I understand why there is a heavy reluctance to consider a bitShares product with a BTC underlying. It seems like we are "supporting the enemy". Being dirty. And throwing away our capital gain potential. But if we get past the initial moral disgust, we might see that none of these things are actually true.
Who made BTC our enemy? What is the point of even having an enemy? BTC is really just the industry benchmark that we are seeking to exceed. It need be no more emotional than that. Using it as a form of collateral does not take any credibility from bitShares, nor add any to BTC. It is merely a statement that BTC is by far the most commonly held form of available collateral at this time.
There is also much scope to challenge the idea that BTS derives its growth potential by backing bitAssets.
I've demonstrated previously that bitAssets can be issued via self-creation, with funds raised from the sale of the bitAsset being used for any general purpose the borrower desires. In fact, my view is that using these funds to arbitrage against the real asset is the preferred motivator for issuers. This merely requires participating BTS users to move their existing tokens to the collateral pool. It does not require anybody to increase demand for BTS - BTS leverage is just one potential application of the borrowed funds.
I've also argued (without convincing many people yet!) that the market value of BTS is determined by supply and demand at any time, irrespective of any prior market trades that may have been initiated by new purchases of bitAsset. That is, the market needs to be convinced that any price BTS is forcibly bid up to is a reasonable price given its future return prospects, or it will simply realign the price at a lower level again.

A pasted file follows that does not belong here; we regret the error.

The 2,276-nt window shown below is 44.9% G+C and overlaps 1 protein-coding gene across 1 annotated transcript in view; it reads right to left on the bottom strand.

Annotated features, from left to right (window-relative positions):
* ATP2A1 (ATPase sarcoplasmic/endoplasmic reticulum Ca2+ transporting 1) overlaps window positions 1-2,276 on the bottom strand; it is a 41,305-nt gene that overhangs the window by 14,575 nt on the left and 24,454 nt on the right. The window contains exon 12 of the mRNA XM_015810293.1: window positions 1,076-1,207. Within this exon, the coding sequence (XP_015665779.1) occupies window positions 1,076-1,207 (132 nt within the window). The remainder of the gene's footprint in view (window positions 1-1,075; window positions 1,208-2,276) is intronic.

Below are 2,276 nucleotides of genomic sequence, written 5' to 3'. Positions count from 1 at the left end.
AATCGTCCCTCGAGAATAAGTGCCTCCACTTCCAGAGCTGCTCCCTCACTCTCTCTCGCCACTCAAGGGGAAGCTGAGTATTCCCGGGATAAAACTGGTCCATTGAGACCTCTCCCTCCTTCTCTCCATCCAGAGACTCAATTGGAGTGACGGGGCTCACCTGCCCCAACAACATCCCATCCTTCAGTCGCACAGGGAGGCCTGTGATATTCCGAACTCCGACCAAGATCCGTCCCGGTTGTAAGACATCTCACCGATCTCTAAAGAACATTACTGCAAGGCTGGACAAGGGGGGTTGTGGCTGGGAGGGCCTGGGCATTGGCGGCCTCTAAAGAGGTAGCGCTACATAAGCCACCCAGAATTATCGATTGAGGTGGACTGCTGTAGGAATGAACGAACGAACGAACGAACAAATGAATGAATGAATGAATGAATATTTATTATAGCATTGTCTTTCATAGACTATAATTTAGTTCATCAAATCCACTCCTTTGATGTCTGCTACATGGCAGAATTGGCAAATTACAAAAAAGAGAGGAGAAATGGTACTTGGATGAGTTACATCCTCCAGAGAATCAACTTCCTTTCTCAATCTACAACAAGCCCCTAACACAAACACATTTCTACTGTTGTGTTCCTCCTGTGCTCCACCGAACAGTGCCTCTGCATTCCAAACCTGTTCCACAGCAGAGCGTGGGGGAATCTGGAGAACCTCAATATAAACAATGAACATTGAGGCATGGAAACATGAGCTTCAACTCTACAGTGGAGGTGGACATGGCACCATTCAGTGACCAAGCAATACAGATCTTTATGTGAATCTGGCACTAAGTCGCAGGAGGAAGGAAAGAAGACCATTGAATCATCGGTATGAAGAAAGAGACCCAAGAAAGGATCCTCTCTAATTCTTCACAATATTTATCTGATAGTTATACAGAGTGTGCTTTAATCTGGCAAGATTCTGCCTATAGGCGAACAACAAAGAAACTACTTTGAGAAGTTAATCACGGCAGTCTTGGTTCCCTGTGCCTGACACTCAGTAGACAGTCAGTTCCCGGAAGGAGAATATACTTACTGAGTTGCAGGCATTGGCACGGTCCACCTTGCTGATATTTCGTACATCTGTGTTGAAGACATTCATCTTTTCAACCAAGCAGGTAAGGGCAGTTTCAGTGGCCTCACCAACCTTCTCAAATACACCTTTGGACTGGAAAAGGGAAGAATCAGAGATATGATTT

This then gets to the essence of what really does drive the BTS price. In my opinion, its the utility that BTS can provide to owners through the prospect of income, or the potential utility of being able to access opportunities to earn income within the bitShares system. If there is real value there, does it really matter if a source of credit growth is removed?
So if we did offer a product to the market that had much greater demand potential and capacity (BTC>100x the market cap of BTS at this point) in the medium term, and we structured it so as to earn an income stream for BTS owners from that product, that could actually be a very good thing for owners of BTS. This would seem a lot more robust as a business model to me - earn income from a product, rather than the product concept merely being to compound the credit available to BTS bulls.
I believe the theoretically optimal model is to actually offer flexible collateral, where BTS, BTC or other digital collateral can be held as a mix to back bitAssets. Perhaps that will be more palatable to bitshares because its not seen as directly supporting any specific "competing" token and offers maximum flexibility.
Now this is a big shift for many given the previous paradigms held in bitShares, and everyone will have a different opinion on it. So what's to stop us doing both? With privatised bitAssets, the purists can still have BTS backed bitAssets, and there can be a parallel market for bitAssets backed by BTC or other combinations of collateral. Better us earning the reward than a competitor. And to be truly self-funding, bitShares ultimately needs to earn reward by delivering value to the market and meeting its needs.